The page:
#4 Rock

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Posted 18 June 2013 - 05:54 PM

Your comments, mimsyb, make perfect sense and are written with a clarity that commands respect, whether one agrees with you or not. That is not the case with Ms. Kourlas. Her review substantiates nothing. It's just mean and snarky. I'm convinced she hates ballet and the people who do it. And I firmly believe she should not be writing about ballet. She gets things wrong constantly, because she's never taken the time to learn about an art form she clearly dislikes. I still remember a review of the NYCB where she said it was clear the technical level of the company had dropped since Balanchine's death because so many people fall down. As if in the really good rehearsals they teach you not to slip. Unbelievable.



#5 vipa

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Posted 18 June 2013 - 06:04 PM

Your comments, mimsyb, make perfect sense and are written with a clarity that commands respect, whether one agrees with you or not. That is not the case with Ms. Kourlas. Her review substantiates nothing. It's just mean and snarky. I'm convinced she hates ballet and the people who do it. And I firmly believe she should not be writing about ballet. She gets things wrong constantly, because she's never taken the time to learn about an art form she clearly dislikes. I still remember a review of the NYCB where she said it was clear the technical level of the company had dropped since Balanchine's death because so many people fall down. As if in the really good rehearsals they teach you not to slip. Unbelievable.

 

I agree with all of the above comments.  What is her background and interest in ballet?  I often disagree with Macaulay in the NY times, but at least I know he is a long time dance viewer and dance lover.



#6 Rock

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Posted 18 June 2013 - 07:06 PM

I don't know anything about Gia Kourlas or her background or interests, vipa, and I'm disinclined to spend time trying to find out. Reading her reviews says it all. Agree with him or not, Alastair Macaulay obviously knows something about ballet and enjoys the art form. He also can write. He's capable of giving you a reasonable picture of what he saw and how it made him feel. Writing about dance is like writing about music - basically impossible. Our responses to them go beyond words. But at least Macaulay tries. And in an honorable way. Kourlas has no conscience. She'll say anything. And unfortunately she usually doesn't know what she's talking about. I don't see her Odette/Odile goof as any big jump from her normal writing. Wrong girl. Wrong job.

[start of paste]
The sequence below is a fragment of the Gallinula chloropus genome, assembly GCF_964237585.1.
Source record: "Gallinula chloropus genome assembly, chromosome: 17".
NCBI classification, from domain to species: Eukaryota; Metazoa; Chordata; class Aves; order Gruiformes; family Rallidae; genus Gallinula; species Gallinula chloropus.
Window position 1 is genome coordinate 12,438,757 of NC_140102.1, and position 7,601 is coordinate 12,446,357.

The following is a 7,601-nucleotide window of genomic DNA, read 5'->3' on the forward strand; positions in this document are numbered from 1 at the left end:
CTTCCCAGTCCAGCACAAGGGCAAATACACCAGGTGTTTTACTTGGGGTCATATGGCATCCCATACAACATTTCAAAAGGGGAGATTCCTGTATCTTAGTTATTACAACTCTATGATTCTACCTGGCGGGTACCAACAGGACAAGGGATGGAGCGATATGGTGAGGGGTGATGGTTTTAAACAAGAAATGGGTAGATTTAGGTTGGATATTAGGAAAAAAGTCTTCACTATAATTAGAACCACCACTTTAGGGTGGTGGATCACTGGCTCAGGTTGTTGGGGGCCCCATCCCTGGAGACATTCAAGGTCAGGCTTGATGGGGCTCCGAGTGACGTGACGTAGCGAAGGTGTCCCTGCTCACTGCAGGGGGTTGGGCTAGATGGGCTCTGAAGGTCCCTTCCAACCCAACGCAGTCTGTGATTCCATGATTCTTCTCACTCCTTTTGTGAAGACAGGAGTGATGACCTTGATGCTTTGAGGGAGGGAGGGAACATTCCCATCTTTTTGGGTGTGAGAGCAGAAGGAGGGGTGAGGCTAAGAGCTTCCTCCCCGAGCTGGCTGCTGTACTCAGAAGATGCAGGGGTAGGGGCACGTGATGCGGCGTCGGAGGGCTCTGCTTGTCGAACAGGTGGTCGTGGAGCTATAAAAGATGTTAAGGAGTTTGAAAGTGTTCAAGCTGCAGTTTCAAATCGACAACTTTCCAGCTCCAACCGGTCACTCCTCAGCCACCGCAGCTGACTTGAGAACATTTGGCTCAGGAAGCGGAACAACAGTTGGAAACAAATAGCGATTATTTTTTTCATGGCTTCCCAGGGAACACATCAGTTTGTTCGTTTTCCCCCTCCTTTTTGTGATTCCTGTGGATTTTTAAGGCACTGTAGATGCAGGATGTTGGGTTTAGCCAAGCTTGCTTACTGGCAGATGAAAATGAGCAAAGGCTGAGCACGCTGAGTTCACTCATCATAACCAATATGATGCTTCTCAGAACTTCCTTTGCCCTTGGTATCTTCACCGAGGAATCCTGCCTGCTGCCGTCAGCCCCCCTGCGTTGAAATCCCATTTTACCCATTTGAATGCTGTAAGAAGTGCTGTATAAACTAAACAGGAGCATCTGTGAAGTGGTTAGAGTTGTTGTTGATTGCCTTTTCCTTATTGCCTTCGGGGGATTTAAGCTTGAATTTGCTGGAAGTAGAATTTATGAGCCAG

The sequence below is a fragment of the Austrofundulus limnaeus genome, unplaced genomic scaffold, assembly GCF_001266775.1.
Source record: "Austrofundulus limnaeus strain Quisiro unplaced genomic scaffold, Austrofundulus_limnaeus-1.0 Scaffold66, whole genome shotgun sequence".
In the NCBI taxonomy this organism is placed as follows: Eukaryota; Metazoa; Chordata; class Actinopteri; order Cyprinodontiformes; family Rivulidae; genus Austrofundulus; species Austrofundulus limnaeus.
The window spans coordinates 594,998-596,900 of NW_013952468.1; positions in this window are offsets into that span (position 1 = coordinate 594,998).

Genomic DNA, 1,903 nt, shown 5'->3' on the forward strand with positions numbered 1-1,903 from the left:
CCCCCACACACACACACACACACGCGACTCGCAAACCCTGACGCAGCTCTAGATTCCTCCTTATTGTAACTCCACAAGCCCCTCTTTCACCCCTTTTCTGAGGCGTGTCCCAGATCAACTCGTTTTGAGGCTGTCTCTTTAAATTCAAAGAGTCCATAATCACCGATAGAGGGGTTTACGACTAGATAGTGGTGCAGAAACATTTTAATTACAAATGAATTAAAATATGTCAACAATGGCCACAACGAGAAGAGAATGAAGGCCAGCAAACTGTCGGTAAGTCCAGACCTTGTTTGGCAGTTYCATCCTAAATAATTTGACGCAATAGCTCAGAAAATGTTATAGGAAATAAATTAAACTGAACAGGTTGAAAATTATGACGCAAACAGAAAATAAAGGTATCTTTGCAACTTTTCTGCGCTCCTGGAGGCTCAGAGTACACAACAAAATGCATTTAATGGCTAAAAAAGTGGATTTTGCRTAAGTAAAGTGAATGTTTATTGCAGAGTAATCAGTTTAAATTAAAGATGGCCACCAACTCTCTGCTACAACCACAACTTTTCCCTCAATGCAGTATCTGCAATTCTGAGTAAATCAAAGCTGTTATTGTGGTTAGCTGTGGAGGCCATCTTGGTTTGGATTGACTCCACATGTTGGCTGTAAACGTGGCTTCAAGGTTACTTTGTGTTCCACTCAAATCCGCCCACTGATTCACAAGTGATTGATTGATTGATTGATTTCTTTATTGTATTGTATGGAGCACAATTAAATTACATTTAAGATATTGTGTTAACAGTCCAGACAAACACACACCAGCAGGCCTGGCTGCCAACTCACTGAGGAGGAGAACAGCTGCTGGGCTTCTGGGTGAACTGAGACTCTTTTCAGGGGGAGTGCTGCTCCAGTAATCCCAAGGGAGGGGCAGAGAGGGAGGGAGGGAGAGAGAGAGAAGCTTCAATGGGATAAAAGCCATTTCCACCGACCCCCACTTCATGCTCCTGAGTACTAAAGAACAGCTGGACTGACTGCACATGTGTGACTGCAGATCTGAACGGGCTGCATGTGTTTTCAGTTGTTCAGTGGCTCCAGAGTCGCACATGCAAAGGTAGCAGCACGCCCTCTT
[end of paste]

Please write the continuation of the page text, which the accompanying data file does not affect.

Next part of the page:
#7 Jayne

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Posted 18 June 2013 - 07:23 PM

If you're passionate about the disparity between the quality on the stage and the review - then the only way the NYT managers will know, is to write to them.  



#8 ord7916

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Posted 18 June 2013 - 07:57 PM

Didn't she write a rave review of this very same performance last year?   



#9 Helene

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Posted 18 June 2013 - 10:44 PM

Just because someone is a paid critic does not mean that it is okay to disparage their conscience or speculate about their motivation here.  Ms. Kourlas may be right or wrong, and you may agree or disagree strongly with her, but even if her review was mean or snarky, this does not indicate a lack of conscience; a professional critic does not "say anything" and continue to be published.  Also, the last time I looked, she was a woman, not a girl.



#10 nanushka

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Posted 19 June 2013 - 05:06 AM

Your comments, mimsyb, make perfect sense and are written with a clarity that commands respect, whether one agrees with you or not. That is not the case with Ms. Kourlas.

 

 

This is exactly the problem.  She writes: "In the Act III pas de deux, as Odette [sic], Ms. Semionova possessed more glittering allure, whipping off multiple double pirouettes in her fouetté turns. But it required effort to sense her body breathing inside of the music."

 

What does that last sentence mean?  What did you see?



#11 LiLing

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Posted 19 June 2013 - 07:33 AM